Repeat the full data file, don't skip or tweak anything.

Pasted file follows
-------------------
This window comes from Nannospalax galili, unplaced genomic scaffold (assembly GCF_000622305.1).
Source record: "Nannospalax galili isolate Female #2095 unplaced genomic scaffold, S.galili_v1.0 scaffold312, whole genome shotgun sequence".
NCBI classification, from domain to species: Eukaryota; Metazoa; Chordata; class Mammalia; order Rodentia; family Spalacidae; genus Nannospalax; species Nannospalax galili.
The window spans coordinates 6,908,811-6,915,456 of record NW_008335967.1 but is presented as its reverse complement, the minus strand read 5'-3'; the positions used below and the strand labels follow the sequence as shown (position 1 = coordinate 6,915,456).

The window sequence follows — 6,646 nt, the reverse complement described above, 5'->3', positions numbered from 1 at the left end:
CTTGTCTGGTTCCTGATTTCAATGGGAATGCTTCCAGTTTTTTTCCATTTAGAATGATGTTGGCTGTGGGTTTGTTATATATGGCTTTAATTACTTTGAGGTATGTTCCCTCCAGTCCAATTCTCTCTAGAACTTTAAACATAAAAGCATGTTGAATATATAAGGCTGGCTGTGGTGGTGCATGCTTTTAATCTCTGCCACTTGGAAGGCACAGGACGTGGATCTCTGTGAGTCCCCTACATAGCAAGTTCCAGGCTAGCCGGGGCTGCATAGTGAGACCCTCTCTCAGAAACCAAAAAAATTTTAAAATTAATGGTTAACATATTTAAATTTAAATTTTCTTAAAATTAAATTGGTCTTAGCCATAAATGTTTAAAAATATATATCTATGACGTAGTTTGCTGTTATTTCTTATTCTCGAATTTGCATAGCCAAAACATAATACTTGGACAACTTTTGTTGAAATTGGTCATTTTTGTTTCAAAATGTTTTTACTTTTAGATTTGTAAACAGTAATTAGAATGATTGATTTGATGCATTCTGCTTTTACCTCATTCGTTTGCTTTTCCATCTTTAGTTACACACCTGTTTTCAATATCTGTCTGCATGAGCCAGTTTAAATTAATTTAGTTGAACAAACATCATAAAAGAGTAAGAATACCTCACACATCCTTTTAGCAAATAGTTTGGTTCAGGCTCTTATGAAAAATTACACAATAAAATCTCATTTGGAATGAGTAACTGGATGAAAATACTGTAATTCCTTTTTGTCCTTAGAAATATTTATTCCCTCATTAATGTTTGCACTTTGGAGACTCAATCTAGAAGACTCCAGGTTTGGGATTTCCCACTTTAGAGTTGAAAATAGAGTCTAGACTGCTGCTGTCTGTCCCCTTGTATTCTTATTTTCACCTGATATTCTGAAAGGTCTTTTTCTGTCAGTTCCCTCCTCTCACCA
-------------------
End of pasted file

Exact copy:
This window comes from Nannospalax galili, unplaced genomic scaffold (assembly GCF_000622305.1).
Source record: "Nannospalax galili isolate Female #2095 unplaced genomic scaffold, S.galili_v1.0 scaffold312, whole genome shotgun sequence".
NCBI classification, from domain to species: Eukaryota; Metazoa; Chordata; class Mammalia; order Rodentia; family Spalacidae; genus Nannospalax; species Nannospalax galili.
The window spans coordinates 6,908,811-6,915,456 of record NW_008335967.1 but is presented as its reverse complement, the minus strand read 5'-3'; the positions used below and the strand labels follow the sequence as shown (position 1 = coordinate 6,915,456).

The window sequence follows — 6,646 nt, the reverse complement described above, 5'->3', positions numbered from 1 at the left end:
CTTGTCTGGTTCCTGATTTCAATGGGAATGCTTCCAGTTTTTTTCCATTTAGAATGATGTTGGCTGTGGGTTTGTTATATATGGCTTTAATTACTTTGAGGTATGTTCCCTCCAGTCCAATTCTCTCTAGAACTTTAAACATAAAAGCATGTTGAATATATAAGGCTGGCTGTGGTGGTGCATGCTTTTAATCTCTGCCACTTGGAAGGCACAGGACGTGGATCTCTGTGAGTCCCCTACATAGCAAGTTCCAGGCTAGCCGGGGCTGCATAGTGAGACCCTCTCTCAGAAACCAAAAAAATTTTAAAATTAATGGTTAACATATTTAAATTTAAATTTTCTTAAAATTAAATTGGTCTTAGCCATAAATGTTTAAAAATATATATCTATGACGTAGTTTGCTGTTATTTCTTATTCTCGAATTTGCATAGCCAAAACATAATACTTGGACAACTTTTGTTGAAATTGGTCATTTTTGTTTCAAAATGTTTTTACTTTTAGATTTGTAAACAGTAATTAGAATGATTGATTTGATGCATTCTGCTTTTACCTCATTCGTTTGCTTTTCCATCTTTAGTTACACACCTGTTTTCAATATCTGTCTGCATGAGCCAGTTTAAATTAATTTAGTTGAACAAACATCATAAAAGAGTAAGAATACCTCACACATCCTTTTAGCAAATAGTTTGGTTCAGGCTCTTATGAAAAATTACACAATAAAATCTCATTTGGAATGAGTAACTGGATGAAAATACTGTAATTCCTTTTTGTCCTTAGAAATATTTATTCCCTCATTAATGTTTGCACTTTGGAGACTCAATCTAGAAGACTCCAGGTTTGGGATTTCCCACTTTAGAGTTGAAAATAGAGTCTAGACTGCTGCTGTCTGTCCCCTTGTATTCTTATTTTCACCTGATATTCTGAAAGGTCTTTTTCTGTCAGTTCCCTCCTCTCACCA